South Africa


Private schools must give fair hearings before kicking children out, rules Concourt

Private schools must give fair hearings before kicking children out, rules Concourt
The Constitutional Court has ruled that private schools may no longer rely on their contracts with parents as the basis for kicking children out of school without a fair hearing. (Archive photo: Ashraf Hendricks)

Supreme Court of Appeal decision overturned.

First published by GroundUp

The Constitutional Court has ruled that private (or independent) schools may no longer rely on contracts with parents as the basis for kicking children out of school without a fair hearing.

The court said schools have a constitutional obligation to ensure that the best interests of children are paramount, including their right to basic education.

The case of a Grade Four and a Grade R learner at Johannesburg’s Pridwin Preparatory school has progressed through the legal system since 2016. The children were forced to leave the school following repeated incidents of bad behaviour by their parents.

Both the High Court and the Supreme Court of Appeal (SCA) found against the parents, saying the cancellation of the contract, which allowed for termination “for any reason”, was legal.

While the Constitutional Court issued four judgments on the matter, all effectively came to the same conclusion. In the majority ruling, Judge Leona Theron said it could have been argued that the matter was “moot” because the children were now enrolled at another school. But, she said, the precedents set by the High Court and the SCA had broader implications for the rights of learners at independent schools.

“This is the first time this court has had the opportunity to squarely address this. It is also a rare opportunity because of the difficulties and costs involved in litigating these matters.”

The relationship between the parents and the school soured because of three incidents when the father became aggressive and caused ugly scenes during sporting events.

“The parents, as explained in the high court ruling, showed a disturbing overbearing pattern of persistent and alarming harassment of staff and several incidents that veered dangerously close to outright physical violence.”

“Their misdeeds are astonishing and fall to be condemned in the strongest possible terms,” Judge Theron said.

At one stage, the father signed an agreement promising to behave, but he soon breached this and a letter terminating the contract was sent to him.

The school did not dispute that it was bound by the Constitution to ensure the best interests of the child were paramount, but said it could not exclude the rights of other children, staff, parents and the school itself.

The other courts had found that Pridwin was not providing “basic education” as defined by the Constitution, because the right to attend was governed by a contract which was likened to an ordinary lease or commercial contract.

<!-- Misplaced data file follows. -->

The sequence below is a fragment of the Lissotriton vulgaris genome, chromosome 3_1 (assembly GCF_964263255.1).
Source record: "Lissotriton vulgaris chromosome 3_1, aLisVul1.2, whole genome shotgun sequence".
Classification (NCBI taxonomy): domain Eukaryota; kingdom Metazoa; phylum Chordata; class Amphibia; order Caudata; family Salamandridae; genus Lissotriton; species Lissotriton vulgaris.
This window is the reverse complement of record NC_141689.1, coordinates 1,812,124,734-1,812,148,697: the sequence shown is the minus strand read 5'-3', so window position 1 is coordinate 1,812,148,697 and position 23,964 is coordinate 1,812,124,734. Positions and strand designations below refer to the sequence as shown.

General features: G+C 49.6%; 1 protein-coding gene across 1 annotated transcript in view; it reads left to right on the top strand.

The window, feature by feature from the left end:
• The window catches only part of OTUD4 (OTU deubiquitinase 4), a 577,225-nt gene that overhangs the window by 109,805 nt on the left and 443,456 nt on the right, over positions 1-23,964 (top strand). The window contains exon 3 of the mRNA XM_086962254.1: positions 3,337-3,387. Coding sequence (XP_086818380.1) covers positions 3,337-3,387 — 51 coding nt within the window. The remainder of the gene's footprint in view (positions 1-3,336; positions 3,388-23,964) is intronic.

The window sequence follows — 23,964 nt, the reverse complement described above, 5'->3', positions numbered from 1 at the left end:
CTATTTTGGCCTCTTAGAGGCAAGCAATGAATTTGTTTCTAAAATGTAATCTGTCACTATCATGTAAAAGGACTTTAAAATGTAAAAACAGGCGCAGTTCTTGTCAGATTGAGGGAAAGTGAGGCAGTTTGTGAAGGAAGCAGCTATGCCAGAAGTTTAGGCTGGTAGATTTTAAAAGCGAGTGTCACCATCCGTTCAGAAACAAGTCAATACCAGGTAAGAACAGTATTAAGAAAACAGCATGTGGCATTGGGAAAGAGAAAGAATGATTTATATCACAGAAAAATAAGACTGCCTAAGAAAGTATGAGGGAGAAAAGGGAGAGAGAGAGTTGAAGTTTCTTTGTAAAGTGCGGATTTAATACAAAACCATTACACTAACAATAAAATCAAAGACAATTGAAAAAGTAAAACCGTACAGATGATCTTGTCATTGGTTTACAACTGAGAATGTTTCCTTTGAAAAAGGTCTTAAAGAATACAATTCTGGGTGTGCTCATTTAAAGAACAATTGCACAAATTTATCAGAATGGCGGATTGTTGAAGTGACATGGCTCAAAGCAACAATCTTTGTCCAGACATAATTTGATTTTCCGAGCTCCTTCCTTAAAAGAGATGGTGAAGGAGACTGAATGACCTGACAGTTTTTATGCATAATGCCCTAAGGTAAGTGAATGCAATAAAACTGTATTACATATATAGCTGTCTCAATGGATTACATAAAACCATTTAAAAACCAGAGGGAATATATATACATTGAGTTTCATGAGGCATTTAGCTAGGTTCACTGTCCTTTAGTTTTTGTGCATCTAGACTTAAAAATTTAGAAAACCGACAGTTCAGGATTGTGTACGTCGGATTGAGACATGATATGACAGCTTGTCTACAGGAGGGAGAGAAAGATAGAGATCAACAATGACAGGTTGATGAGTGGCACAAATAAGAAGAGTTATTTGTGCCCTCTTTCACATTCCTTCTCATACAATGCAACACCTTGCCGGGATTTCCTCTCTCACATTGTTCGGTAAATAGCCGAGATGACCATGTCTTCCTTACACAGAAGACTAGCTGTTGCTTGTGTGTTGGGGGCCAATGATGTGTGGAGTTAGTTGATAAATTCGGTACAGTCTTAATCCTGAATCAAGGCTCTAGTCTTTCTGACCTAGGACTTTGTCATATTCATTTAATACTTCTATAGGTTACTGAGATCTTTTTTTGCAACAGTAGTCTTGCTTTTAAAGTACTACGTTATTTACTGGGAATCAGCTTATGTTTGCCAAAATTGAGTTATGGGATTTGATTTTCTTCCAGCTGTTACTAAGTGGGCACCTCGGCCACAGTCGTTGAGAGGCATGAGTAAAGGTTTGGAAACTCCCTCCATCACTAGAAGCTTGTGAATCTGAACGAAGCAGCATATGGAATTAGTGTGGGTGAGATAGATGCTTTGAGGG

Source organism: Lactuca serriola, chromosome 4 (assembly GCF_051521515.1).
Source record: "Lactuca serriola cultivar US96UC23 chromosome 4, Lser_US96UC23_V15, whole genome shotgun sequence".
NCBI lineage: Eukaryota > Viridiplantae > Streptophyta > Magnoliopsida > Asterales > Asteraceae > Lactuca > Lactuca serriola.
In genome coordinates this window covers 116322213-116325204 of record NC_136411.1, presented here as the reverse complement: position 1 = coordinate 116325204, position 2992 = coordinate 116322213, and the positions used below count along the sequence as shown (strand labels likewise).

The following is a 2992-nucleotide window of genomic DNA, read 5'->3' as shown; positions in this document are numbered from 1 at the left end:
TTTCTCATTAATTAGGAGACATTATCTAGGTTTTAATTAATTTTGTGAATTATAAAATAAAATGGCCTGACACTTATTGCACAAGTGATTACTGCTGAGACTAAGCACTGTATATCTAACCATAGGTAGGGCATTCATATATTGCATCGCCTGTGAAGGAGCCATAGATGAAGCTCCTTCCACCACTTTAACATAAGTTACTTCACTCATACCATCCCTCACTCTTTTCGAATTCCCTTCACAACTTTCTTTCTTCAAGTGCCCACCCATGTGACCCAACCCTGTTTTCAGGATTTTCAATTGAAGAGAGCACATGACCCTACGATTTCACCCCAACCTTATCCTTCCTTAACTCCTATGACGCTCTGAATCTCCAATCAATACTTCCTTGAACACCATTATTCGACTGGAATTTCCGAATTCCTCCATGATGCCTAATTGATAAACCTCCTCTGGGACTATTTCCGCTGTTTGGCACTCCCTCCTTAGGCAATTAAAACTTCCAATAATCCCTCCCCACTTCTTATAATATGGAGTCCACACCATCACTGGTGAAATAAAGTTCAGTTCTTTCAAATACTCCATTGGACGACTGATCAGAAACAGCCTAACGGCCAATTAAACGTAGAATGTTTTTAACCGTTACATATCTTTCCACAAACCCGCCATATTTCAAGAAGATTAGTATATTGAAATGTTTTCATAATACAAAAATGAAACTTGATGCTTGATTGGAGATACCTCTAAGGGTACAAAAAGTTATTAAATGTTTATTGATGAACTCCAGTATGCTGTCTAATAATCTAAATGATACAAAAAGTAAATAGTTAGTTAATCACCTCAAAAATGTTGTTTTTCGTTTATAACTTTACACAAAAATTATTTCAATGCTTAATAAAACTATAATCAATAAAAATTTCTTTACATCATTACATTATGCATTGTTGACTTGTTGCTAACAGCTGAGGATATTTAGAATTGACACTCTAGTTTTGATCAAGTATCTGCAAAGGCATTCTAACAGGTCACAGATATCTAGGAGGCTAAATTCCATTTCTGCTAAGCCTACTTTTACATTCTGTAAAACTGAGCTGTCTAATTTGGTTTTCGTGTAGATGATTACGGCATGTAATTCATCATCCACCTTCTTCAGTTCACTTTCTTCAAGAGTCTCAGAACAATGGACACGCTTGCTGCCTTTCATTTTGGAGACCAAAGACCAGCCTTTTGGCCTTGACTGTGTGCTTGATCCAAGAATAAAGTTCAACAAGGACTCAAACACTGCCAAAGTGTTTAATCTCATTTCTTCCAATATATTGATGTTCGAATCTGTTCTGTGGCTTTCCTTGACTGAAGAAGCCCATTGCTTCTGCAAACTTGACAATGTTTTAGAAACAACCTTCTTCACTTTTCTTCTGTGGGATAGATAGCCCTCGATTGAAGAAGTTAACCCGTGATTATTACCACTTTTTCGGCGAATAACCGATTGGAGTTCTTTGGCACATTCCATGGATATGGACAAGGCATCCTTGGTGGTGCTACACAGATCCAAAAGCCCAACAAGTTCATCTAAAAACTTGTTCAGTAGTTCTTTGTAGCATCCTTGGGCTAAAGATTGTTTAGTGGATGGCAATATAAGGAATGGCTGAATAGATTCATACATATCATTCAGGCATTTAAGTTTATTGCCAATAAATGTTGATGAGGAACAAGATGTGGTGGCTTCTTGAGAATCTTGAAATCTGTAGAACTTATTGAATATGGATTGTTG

“This is unsustainable,” Judge Theron said. “The provision of education is distinctly different from an ordinary commercial transaction.”

Judge Theron said independent schools were not just for the wealthy.

“In 2015, they catered for 566,000 learners, a 40% increase over the past decade. They are thriving because of the crisis in education. And as their power and significance continues to grow, so does the need for constitutional protection.”

She said the headmaster had repeatedly denied he had any obligation to give the parents, or the children, the right to a hearing and suggested it would have made no difference anyway.

But, she said, the purpose of a fair process was not to determine the father’s guilt or otherwise, but rather to focus on whether the cancellation was consistent with the rights and best interests of the children.

“This decision had a profound effect on the children. The boys had to leave school; it was the only school they had known. They had formed strong bonds with their teachers and friends.

“The school ought to have allowed representations to be heard, for their voices to be heard, either in person or through a representative.

“There was no fair process and it was not in their best interest. It was a violation of the school’s responsibility not to interfere with their right to a basic education in the absence of any justification.”

The court ordered that each party should pay its own costs “because the application is tainted by the long shadow of the conduct that led them (the parents) to this court.”

The judgment has been welcomed by the Centre for Child Law and Equal Education, both amicus curiae (friends of the court) in the case. Equal Education said that the judgment had consequences not only for elite independent schools but also low-fee schools attended by learners from working class families. DM


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